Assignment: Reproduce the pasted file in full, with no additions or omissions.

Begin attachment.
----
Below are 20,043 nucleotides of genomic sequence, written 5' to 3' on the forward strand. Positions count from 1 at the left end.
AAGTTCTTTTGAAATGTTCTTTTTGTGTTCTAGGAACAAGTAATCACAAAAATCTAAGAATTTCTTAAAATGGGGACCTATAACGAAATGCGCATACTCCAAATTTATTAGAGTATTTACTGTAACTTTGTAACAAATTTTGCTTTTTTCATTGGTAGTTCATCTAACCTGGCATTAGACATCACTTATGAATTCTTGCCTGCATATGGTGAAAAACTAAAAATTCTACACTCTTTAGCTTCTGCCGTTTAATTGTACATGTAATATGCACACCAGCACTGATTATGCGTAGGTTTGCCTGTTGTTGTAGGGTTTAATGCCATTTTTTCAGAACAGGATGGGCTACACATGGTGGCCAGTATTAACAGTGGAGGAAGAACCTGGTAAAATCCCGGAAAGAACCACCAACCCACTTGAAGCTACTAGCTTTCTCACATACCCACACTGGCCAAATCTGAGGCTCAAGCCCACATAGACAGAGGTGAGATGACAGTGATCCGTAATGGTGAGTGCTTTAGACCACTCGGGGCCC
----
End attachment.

Below are 20,043 nucleotides of genomic sequence, written 5' to 3' on the forward strand. Positions count from 1 at the left end.
AAGTTCTTTTGAAATGTTCTTTTTGTGTTCTAGGAACAAGTAATCACAAAAATCTAAGAATTTCTTAAAATGGGGACCTATAACGAAATGCGCATACTCCAAATTTATTAGAGTATTTACTGTAACTTTGTAACAAATTTTGCTTTTTTCATTGGTAGTTCATCTAACCTGGCATTAGACATCACTTATGAATTCTTGCCTGCATATGGTGAAAAACTAAAAATTCTACACTCTTTAGCTTCTGCCGTTTAATTGTACATGTAATATGCACACCAGCACTGATTATGCGTAGGTTTGCCTGTTGTTGTAGGGTTTAATGCCATTTTTTCAGAACAGGATGGGCTACACATGGTGGCCAGTATTAACAGTGGAGGAAGAACCTGGTAAAATCCCGGAAAGAACCACCAACCCACTTGAAGCTACTAGCTTTCTCACATACCCACACTGGCCAAATCTGAGGCTCAAGCCCACATAGACAGAGGTGAGATGACAGTGATCCGTAATGGTGAGTGCTTTAGACCACTCGGGGCCC